Read more from Jennifer Harper at The Washington Times

Add your reaction Share

GOP Uses Sanders’s Medicare Plan In Attacks On Democrats

Republicans in tight midterm races are tying their Democratic opponents to a “Medicare for all” proposal from Sen. Bernie Sanders (I-Vt.), arguing the plan would bankrupt the government and damage traditional Medicare.

Florida Gov. Rick Scott (R), who is running in a close Senate race, recently tweeted: “If you want to protect Medicare, vote Republican. If you want a socialist experiment with Medicare, by all means vote Democrat.”

In Maine, Rep. Bruce Poliquin (R) has a TV ad hitting his Democratic challenger, Jared Golden, for supporting Medicare for all. “A radical liberal politician, his risky scheme will end Medicare as we know it,” the ad says, pointing to “massive costs.”

The attacks are an effort by Republican candidates to flip the script on their Democratic opponents. Democrats are not proposing to cut Medicare in the way Republicans have, instead calling to expand the program, but the GOP argues that the massive costs associated with Medicare for all would be disruptive and make the whole program less stable.

“What the Republicans are trying to do is chip away at the Democrats’ advantage on health care,” said GOP strategist Ford O’Connell, noting that efforts to portray Medicare as under threat can “boost turnout among older voters who tend to favor Republicans.”

For years, Democrats have gotten mileage out of GOP proposals to cut Medicare spending, particularly those from Speaker Paul Ryan (R-Wis.), who has pushed for reining in entitlement programs during most of his career in Washington.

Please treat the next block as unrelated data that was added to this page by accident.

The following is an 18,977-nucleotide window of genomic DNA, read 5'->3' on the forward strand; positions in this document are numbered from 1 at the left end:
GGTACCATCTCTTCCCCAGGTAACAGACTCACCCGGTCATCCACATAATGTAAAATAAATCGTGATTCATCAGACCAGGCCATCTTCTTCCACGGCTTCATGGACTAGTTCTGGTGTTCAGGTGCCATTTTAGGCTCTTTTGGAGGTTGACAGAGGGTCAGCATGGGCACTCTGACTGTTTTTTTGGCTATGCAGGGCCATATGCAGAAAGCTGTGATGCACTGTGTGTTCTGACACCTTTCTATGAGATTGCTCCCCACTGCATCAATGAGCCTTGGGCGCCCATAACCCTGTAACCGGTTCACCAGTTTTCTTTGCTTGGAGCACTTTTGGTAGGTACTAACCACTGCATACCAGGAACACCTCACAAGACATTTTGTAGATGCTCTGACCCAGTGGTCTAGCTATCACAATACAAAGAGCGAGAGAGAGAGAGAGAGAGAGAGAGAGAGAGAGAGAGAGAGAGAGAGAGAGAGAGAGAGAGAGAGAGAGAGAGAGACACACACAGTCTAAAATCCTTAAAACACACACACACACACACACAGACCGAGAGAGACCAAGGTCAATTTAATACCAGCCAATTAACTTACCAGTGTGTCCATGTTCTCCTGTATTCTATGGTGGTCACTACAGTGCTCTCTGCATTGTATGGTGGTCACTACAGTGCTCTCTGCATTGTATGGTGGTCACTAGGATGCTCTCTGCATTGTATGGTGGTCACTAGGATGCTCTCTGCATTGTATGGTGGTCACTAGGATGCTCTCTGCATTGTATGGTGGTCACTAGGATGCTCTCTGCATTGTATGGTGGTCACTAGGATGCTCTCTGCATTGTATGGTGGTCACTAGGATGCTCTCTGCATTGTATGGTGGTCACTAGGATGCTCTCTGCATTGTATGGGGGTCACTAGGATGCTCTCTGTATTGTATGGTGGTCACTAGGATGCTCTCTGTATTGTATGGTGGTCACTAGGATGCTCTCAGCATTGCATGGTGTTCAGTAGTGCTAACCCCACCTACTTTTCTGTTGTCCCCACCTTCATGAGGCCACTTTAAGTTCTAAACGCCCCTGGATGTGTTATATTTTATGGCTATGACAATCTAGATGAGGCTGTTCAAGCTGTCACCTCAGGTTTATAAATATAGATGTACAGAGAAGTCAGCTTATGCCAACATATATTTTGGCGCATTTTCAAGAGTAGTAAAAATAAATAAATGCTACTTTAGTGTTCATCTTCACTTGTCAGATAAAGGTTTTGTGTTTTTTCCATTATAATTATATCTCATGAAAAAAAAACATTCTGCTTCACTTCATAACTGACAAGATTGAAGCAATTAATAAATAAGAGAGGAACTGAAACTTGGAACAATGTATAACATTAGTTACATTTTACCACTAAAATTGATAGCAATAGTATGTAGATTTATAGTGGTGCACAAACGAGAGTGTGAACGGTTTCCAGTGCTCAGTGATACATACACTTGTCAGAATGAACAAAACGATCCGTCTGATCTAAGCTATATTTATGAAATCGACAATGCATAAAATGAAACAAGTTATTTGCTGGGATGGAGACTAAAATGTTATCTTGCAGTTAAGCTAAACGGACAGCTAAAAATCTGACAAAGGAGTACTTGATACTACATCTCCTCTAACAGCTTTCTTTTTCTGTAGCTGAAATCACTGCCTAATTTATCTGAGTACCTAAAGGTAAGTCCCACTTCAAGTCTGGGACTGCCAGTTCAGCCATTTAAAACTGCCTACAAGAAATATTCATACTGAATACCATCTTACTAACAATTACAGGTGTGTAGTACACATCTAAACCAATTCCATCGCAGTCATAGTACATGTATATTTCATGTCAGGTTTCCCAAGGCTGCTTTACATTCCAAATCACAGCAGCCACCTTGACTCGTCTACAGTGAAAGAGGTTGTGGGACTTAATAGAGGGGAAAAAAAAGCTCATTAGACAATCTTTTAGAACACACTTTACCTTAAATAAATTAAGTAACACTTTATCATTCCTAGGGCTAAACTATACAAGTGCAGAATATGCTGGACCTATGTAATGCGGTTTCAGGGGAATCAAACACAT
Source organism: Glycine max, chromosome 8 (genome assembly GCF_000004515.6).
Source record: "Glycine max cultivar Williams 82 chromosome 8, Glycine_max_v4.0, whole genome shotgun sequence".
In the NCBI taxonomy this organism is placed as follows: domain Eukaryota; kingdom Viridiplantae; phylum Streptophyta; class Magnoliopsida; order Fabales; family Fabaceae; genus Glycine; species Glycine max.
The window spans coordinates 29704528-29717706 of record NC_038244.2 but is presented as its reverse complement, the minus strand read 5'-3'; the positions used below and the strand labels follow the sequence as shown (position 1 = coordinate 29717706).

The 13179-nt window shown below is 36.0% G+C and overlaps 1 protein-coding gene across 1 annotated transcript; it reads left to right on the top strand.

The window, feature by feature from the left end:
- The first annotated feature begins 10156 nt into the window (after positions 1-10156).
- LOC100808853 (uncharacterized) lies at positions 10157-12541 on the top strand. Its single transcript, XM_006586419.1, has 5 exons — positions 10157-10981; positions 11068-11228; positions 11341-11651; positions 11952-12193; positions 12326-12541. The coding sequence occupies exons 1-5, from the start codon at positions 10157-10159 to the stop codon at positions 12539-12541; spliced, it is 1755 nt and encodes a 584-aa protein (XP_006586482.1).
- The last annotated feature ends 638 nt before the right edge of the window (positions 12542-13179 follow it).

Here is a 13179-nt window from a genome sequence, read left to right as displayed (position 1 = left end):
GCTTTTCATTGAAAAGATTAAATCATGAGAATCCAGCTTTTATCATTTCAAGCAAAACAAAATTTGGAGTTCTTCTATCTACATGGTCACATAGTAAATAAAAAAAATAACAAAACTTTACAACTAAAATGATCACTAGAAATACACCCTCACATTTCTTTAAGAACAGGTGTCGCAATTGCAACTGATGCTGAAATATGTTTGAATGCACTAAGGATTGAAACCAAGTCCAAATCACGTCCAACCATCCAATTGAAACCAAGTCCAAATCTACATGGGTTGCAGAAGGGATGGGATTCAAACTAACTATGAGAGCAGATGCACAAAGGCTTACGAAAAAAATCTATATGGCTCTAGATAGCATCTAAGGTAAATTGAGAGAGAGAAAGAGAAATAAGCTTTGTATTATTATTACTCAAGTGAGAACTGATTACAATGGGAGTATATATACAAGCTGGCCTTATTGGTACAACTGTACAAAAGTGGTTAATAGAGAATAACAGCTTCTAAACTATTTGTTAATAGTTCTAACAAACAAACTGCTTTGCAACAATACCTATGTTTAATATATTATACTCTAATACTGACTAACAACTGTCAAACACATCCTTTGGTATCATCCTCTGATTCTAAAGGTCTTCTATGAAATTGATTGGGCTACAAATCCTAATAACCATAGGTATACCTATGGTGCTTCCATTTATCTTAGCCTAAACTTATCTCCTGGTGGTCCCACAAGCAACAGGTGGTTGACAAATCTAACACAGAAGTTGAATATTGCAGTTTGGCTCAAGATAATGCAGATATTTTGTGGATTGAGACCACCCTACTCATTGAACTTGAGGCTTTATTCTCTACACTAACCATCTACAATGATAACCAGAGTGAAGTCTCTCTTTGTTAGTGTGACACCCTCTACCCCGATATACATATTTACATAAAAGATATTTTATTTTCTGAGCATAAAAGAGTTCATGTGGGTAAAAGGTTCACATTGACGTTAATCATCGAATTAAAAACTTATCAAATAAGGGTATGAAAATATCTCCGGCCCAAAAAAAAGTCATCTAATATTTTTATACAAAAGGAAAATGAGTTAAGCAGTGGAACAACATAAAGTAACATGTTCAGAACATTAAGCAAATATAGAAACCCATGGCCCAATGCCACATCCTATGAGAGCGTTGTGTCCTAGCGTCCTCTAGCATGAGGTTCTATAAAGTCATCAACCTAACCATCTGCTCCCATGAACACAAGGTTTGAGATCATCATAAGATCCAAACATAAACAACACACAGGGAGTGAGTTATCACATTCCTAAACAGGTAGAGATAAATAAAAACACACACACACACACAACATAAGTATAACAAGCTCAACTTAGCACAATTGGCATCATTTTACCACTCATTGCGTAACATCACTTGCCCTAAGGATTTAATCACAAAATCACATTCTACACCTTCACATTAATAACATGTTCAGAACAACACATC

GOP strategists like O’Connell are hopeful that the recent Republican attacks on Medicare could help make some headway on an issue where Democrats have consistently put the GOP on the defensive.

“They’ve hit us with a wiffle ball bat for almost 10 years on this issue,” he said.

Read more from Peter Sullivan at The Hill

Add your reaction Share

U.S. Closes PLO Office, Adding Pressure On Palestinians

The Trump administration on Monday announced its decision to close the Palestine Liberation Organization (PLO)'s office in Washington, a move to further press the Palestinians into peace talks with Israel while invoking strong objections.

The U.S. State Department unveiled the decision in a statement released Monday, citing the Palestinians' lack of "steps to advance the start of direct and meaningful negotiations with Israel."

"PLO leadership has condemned a U.S. peace plan they have not yet seen and refused to engage with the U.S. government with respect to peace efforts and otherwise," said U.S. State Department spokesperson Heather Nauert in the statement.

Meanwhile, the Trump administration still voiced optimism about the long stalled Middle East peace process. "We are very much committed to the process, and we're still hopeful we can get there," said White House Press Secretary Sarah Sanders in a daily briefing Monday.